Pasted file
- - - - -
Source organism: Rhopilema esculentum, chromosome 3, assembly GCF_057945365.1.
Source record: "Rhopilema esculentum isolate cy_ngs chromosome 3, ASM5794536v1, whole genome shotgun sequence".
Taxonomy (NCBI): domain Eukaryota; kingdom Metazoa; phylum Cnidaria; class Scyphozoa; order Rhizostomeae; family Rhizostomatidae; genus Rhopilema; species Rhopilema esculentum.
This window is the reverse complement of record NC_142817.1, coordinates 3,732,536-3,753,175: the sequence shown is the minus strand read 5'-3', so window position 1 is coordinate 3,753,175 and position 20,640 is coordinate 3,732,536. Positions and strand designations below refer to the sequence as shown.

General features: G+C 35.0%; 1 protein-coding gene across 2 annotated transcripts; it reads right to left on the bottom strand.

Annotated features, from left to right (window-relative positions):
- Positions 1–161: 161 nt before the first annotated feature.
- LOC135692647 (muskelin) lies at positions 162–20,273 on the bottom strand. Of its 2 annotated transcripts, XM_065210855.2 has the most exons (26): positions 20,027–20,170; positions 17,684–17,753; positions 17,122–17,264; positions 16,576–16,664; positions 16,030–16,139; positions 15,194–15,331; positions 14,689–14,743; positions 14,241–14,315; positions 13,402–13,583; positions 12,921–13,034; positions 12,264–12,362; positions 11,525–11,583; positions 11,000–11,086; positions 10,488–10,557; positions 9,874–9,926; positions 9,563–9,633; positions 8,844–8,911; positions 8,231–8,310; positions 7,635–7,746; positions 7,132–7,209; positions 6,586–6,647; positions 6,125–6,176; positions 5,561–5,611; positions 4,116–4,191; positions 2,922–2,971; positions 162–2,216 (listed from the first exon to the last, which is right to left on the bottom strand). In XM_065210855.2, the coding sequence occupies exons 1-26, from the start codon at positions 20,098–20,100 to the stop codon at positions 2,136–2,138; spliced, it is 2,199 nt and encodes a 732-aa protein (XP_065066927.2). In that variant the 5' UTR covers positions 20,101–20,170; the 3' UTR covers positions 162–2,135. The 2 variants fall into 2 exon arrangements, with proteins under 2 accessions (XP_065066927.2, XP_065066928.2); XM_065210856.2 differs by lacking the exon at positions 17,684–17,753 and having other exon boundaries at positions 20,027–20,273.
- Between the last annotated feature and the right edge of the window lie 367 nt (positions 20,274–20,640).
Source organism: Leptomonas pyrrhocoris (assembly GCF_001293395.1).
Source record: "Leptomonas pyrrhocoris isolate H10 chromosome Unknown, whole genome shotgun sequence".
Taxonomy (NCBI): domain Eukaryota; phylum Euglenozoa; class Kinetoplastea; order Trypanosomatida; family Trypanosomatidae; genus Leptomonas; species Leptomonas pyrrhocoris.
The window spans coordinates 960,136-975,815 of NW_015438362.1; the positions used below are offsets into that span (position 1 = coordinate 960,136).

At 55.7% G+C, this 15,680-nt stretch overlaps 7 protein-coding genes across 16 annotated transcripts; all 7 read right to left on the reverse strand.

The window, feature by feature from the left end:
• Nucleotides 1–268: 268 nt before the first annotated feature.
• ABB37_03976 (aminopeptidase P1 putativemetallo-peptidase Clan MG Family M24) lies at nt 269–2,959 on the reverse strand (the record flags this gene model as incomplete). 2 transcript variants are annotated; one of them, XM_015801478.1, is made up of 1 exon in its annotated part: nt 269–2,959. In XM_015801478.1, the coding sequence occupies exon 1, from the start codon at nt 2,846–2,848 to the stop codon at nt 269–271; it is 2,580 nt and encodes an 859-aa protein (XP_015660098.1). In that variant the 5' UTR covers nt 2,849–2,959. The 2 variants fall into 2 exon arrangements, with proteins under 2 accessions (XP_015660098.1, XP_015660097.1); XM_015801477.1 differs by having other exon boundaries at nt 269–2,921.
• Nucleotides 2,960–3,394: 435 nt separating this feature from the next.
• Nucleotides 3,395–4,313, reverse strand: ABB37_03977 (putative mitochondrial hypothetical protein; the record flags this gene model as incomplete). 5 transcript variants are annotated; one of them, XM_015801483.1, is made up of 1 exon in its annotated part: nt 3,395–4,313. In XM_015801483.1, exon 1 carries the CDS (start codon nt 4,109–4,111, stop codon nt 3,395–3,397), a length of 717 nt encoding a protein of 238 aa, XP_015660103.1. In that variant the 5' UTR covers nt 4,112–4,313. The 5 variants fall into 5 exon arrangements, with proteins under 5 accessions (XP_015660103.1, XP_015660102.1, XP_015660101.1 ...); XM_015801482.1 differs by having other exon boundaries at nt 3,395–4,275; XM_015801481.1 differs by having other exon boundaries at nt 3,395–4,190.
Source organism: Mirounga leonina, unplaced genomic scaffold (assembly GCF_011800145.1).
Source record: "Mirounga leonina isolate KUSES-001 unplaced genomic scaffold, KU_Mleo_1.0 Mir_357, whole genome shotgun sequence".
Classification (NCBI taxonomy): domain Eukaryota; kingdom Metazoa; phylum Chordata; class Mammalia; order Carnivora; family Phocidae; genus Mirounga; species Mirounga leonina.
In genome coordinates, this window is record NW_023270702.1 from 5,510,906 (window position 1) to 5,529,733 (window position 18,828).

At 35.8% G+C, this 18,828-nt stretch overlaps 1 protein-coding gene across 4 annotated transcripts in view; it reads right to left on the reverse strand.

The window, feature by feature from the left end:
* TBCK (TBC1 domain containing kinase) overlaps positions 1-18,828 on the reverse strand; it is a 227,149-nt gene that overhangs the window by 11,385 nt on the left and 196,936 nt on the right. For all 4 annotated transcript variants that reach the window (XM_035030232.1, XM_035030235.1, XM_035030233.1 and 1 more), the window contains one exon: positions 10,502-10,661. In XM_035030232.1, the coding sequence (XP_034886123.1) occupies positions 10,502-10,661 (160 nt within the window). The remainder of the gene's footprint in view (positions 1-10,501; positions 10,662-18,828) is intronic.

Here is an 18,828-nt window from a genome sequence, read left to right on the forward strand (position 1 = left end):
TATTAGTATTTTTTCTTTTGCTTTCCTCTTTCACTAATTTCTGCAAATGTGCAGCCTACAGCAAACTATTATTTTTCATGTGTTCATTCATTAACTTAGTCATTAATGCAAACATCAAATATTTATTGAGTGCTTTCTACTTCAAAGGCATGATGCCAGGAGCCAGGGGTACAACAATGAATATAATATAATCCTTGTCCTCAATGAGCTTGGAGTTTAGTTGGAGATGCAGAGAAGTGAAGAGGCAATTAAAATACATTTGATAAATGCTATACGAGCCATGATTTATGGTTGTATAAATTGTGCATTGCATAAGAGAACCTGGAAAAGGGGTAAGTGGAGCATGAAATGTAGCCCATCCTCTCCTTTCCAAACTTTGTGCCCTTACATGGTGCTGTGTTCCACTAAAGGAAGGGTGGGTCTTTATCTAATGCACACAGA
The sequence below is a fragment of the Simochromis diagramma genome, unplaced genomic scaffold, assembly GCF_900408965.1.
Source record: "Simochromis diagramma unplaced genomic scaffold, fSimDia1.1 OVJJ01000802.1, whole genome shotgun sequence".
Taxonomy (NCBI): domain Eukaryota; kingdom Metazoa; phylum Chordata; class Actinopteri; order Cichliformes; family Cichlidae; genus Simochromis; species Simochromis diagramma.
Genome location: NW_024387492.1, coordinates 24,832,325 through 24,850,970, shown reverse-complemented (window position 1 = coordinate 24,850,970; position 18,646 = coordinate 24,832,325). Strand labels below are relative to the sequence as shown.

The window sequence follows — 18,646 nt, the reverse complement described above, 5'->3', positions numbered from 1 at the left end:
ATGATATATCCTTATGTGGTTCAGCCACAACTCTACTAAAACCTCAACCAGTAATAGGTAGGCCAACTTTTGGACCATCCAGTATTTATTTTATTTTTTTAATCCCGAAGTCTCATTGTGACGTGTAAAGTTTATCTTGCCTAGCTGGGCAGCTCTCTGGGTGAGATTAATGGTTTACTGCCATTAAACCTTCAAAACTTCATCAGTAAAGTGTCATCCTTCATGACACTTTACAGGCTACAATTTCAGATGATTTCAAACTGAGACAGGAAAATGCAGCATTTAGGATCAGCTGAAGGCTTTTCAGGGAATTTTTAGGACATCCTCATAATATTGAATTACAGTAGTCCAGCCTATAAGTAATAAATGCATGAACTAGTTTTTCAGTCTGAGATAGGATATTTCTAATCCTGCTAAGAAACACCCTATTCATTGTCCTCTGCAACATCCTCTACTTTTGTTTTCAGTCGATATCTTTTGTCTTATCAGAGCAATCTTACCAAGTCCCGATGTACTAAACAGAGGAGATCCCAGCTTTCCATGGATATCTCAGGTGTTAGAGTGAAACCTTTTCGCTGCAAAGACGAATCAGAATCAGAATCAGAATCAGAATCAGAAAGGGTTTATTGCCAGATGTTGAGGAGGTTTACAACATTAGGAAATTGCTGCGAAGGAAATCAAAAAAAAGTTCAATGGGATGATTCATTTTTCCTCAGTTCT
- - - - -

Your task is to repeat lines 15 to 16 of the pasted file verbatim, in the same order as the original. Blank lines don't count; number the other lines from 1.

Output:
The window, feature by feature from the left end:
• Nucleotides 1–268: 268 nt before the first annotated feature.